Address: JR Nagoya Takashimaya B1F 1-1-4 Meieki, Nakamura-ku, Nagoya-shi, Aichi
    Phone Number: 052-566-1101
    Hours Open: 10: 00-20: 00; Irregular Holidays
    Website: jiraiya.net

    Takano

    “Takano” Tenmusu is a kakiage type with plenty of vegetables. We use white squeezed oil that goes well with tempura. “Tenmusubi set meal” comes with okara, charabuki, and red noodles with somen noodles. Okara is handmade every morning. It is a shop where you can relax in a homely atmosphere.

    Address: 3-8-4 Komabacho, Mizuho-ku, Nagoya-shi, Aichi
    Phone Number: 052-853-0808
    Hours Open: 10:30-15:00 (closed as soon as sold out); Irregular Holidays
    Website: tabelog.com/aichi

    Kita (Kyoto)

    There is a shop in Kyoto that sells Tenmusu, they call it “Kita”. It seems that the owner decided to open a Tenmusu shop because he wanted to sell unfamiliar dishes. Such as Kita-san’s Tenmusu. There was big shrimp tempura on it that covered the bite-sized rice balls, and it was good for the size. The taste of it also felt the crispy texture and sweetness of natural shrimp, and the tempura garment seasoned with homemade sauce was still delicious even when cold.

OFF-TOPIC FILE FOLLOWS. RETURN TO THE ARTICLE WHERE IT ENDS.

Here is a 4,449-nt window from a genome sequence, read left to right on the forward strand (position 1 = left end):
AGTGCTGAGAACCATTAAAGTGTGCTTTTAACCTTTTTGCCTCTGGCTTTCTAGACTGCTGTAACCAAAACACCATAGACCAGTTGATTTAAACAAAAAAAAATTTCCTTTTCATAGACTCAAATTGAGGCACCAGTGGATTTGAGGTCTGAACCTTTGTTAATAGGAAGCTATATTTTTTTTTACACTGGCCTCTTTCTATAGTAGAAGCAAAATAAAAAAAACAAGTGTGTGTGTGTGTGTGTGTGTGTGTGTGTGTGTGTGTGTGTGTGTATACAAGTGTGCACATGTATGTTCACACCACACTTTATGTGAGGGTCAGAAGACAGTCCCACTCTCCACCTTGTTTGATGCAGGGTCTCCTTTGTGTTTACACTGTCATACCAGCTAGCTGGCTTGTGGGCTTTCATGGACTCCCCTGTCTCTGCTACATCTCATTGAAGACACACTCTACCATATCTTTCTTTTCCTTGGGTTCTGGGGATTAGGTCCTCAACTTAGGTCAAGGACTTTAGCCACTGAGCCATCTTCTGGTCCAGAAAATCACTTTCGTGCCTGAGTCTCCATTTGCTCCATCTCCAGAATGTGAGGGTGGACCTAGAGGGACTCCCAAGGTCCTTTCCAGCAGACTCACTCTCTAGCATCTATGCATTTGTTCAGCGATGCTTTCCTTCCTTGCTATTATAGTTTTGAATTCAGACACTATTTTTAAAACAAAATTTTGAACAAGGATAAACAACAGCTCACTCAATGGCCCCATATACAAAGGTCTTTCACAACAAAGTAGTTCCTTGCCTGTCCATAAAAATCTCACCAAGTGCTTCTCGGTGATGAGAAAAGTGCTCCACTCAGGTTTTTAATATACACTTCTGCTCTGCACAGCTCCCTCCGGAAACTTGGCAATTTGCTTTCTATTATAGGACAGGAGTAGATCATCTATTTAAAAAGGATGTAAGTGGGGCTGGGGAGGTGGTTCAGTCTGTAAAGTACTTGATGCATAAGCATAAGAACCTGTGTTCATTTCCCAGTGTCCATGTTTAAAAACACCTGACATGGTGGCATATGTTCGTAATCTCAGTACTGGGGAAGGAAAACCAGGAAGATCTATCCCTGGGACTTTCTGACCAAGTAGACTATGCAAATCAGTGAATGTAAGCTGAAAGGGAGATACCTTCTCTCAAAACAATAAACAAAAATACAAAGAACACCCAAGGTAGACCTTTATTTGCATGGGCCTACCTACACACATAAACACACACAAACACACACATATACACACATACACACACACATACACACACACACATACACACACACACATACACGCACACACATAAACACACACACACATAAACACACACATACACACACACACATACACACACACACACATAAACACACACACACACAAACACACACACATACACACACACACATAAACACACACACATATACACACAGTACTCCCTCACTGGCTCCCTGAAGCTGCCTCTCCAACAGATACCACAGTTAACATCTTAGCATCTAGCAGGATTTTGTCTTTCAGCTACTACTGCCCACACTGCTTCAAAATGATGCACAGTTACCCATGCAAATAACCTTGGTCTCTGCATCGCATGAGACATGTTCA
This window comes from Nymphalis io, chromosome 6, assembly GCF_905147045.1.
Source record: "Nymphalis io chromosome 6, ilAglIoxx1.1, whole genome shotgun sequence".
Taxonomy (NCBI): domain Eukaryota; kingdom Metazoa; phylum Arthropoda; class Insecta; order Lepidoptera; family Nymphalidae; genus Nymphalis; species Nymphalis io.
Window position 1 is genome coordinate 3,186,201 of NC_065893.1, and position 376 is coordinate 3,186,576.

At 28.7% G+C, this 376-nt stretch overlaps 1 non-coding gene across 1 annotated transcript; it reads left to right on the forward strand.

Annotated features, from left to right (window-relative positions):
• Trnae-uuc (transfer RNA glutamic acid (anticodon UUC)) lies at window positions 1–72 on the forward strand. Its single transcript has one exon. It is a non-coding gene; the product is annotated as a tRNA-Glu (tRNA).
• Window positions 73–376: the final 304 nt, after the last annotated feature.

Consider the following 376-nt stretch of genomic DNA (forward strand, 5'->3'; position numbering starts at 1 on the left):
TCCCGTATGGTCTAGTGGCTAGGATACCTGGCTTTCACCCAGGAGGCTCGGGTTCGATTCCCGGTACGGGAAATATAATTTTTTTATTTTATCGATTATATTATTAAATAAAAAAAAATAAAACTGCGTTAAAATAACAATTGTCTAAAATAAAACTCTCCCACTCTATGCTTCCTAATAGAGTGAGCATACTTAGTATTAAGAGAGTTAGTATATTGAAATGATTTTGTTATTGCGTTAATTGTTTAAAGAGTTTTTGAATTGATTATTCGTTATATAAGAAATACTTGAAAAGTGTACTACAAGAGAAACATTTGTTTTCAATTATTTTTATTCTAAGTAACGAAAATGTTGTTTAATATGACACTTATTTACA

Address: 340 Tenjinmaecho, Shimogyo-ku, Kyoto City, Kyoto Prefecture
    Phone Number: 075-365-3636
    Hours Open: 10:00-14:00 16:00-19:00; Irregular Holidays
    Website: restaurant-14689.business.site

    Conclusion

    Rice balls are not only the main snack in Japan, but it is also the most convenient. It’s very portable and quick and easy to make. When these rice balls became triangular in shape and were widely popularised as a food that could travel well, allowing people to enjoy them on journeys, at hanami cherry blossom viewing picnics, and while watching plays. Onigiri or omusubi has been a snacktime favorite for centuries and it shall continue to be until the end of time. It includes Tenmusu along with its history.